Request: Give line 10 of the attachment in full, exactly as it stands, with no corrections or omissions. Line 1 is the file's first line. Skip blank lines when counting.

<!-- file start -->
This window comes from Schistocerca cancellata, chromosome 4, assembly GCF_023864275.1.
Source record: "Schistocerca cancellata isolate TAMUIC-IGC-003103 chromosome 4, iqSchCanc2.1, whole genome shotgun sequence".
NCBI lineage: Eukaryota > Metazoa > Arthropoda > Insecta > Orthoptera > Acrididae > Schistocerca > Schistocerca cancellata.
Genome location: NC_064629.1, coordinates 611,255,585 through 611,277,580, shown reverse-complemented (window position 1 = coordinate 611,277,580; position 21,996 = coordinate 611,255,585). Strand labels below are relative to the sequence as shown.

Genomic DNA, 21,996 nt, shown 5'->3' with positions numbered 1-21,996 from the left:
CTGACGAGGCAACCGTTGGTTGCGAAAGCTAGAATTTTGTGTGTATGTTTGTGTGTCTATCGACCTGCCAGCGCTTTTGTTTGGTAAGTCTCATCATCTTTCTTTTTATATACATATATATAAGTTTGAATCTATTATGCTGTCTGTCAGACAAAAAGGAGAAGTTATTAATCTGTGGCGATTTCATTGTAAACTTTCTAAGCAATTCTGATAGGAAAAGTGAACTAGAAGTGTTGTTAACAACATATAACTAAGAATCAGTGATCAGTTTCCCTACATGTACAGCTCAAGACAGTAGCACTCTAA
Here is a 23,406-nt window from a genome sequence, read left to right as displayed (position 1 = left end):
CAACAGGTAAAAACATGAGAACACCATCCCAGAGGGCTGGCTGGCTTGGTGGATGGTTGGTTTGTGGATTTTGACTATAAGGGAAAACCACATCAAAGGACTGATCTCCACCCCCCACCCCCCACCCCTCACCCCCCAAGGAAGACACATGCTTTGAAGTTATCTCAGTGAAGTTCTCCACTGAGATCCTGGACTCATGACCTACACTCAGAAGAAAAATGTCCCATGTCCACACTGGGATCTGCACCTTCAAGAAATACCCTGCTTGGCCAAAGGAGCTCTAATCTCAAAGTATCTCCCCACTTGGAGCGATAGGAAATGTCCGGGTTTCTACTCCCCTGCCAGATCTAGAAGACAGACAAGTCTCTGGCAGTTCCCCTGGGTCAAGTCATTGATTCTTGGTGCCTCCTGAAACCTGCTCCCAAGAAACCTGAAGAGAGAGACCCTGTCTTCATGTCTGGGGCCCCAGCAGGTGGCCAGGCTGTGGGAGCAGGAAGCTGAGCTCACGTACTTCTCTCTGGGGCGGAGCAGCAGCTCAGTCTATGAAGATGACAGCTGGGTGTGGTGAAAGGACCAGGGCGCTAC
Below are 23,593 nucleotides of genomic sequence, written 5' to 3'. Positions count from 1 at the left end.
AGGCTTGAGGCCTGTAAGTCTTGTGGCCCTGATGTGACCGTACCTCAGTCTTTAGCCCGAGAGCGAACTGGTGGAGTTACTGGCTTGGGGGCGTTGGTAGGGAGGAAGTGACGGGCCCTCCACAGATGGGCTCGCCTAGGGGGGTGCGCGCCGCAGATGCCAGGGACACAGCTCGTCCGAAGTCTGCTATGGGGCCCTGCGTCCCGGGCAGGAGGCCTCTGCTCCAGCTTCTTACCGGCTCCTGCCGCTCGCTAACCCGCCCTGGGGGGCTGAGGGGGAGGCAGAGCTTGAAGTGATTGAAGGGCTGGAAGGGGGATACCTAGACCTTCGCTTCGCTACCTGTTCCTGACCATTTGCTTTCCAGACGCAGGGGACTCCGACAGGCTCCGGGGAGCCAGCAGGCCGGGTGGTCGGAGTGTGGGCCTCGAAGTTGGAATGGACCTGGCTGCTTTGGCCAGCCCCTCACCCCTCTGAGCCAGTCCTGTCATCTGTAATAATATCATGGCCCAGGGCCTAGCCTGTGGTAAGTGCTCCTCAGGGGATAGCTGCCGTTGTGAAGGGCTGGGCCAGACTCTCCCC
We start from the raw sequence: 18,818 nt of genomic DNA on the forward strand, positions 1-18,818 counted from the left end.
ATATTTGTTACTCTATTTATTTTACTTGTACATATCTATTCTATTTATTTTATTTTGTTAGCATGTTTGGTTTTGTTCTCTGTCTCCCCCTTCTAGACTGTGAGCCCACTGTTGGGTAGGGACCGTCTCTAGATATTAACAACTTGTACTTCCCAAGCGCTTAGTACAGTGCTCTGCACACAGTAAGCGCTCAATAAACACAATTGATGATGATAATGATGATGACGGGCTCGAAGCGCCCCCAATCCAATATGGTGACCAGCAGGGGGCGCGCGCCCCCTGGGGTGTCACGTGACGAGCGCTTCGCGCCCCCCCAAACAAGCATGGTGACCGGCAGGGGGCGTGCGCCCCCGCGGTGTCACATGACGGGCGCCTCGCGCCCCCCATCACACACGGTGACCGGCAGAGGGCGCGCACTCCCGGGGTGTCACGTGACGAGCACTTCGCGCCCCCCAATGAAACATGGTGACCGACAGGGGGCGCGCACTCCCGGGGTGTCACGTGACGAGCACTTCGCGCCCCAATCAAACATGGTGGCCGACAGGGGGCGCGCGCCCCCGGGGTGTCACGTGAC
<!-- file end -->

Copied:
AGGCTTGAGGCCTGTAAGTCTTGTGGCCCTGATGTGACCGTACCTCAGTCTTTAGCCCGAGAGCGAACTGGTGGAGTTACTGGCTTGGGGGCGTTGGTAGGGAGGAAGTGACGGGCCCTCCACAGATGGGCTCGCCTAGGGGGGTGCGCGCCGCAGATGCCAGGGACACAGCTCGTCCGAAGTCTGCTATGGGGCCCTGCGTCCCGGGCAGGAGGCCTCTGCTCCAGCTTCTTACCGGCTCCTGCCGCTCGCTAACCCGCCCTGGGGGGCTGAGGGGGAGGCAGAGCTTGAAGTGATTGAAGGGCTGGAAGGGGGATACCTAGACCTTCGCTTCGCTACCTGTTCCTGACCATTTGCTTTCCAGACGCAGGGGACTCCGACAGGCTCCGGGGAGCCAGCAGGCCGGGTGGTCGGAGTGTGGGCCTCGAAGTTGGAATGGACCTGGCTGCTTTGGCCAGCCCCTCACCCCTCTGAGCCAGTCCTGTCATCTGTAATAATATCATGGCCCAGGGCCTAGCCTGTGGTAAGTGCTCCTCAGGGGATAGCTGCCGTTGTGAAGGGCTGGGCCAGACTCTCCCC